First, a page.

THE TRIUMPH OF THE TREE by John Stewart Collis


Email this review


The ministry of trees in the government of nature"" is the subject of this historical view of the arboreal kingdom from its origins to current problems of conservation. The first plants and their development into forests, which in turn were venerated in mythology and animistic beliefs, through the centuries led into the economic age in which, with natural equilibrium destroyed and the natural order rejected by man, the ""conquest of nature"" has resulted in near-defeat for civilization. In proving how the sins against the laws of earth have despoiled half the wealth of natural resources, he goes on to show how the new concepts of ecology will help to keep mankind in balance with his environment. An impressive accounting of the intimate quality of the relationship of trees to man and his need of them to exist, this has the warmth and fervor of an ardent champion and a lyricism in its prose. Besides its obvious market it should have an attraction for the Carson and Cousteau readers.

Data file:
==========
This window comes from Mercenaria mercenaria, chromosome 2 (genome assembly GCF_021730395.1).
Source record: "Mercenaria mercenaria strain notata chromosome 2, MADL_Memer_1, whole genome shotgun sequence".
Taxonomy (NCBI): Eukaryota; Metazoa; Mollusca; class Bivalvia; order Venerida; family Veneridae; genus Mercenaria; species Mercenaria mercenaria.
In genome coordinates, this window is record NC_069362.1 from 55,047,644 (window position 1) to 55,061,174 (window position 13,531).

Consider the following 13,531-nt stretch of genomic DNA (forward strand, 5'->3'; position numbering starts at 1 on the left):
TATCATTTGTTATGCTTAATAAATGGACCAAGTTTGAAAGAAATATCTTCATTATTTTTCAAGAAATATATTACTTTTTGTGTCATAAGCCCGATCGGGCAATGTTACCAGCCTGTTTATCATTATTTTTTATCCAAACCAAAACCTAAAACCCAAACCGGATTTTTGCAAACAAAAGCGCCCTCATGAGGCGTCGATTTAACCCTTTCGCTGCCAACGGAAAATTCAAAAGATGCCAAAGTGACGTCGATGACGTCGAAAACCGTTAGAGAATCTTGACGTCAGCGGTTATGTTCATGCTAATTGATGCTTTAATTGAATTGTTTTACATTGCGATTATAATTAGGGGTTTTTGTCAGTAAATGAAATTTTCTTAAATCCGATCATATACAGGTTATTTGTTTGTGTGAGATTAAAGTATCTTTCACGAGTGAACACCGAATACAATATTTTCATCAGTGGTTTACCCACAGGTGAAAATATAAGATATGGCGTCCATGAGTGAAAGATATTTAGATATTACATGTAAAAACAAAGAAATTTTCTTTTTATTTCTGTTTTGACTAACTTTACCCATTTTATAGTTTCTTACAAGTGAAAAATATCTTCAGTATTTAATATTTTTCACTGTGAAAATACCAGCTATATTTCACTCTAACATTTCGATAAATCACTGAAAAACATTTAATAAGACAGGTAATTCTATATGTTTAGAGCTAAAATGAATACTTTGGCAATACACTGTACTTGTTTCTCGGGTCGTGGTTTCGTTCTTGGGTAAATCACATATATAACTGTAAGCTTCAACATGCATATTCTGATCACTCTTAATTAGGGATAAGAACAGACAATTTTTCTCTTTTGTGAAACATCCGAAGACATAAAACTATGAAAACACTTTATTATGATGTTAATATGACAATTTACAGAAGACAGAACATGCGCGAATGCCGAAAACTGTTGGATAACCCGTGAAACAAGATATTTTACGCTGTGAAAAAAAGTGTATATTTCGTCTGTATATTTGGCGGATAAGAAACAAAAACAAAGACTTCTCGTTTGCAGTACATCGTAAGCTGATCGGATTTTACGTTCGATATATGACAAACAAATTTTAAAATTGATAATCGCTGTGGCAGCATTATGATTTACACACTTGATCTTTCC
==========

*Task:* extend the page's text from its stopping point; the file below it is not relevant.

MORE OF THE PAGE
Pub Date: Feb. 24th, 1953
Publisher: Morrow-Sloane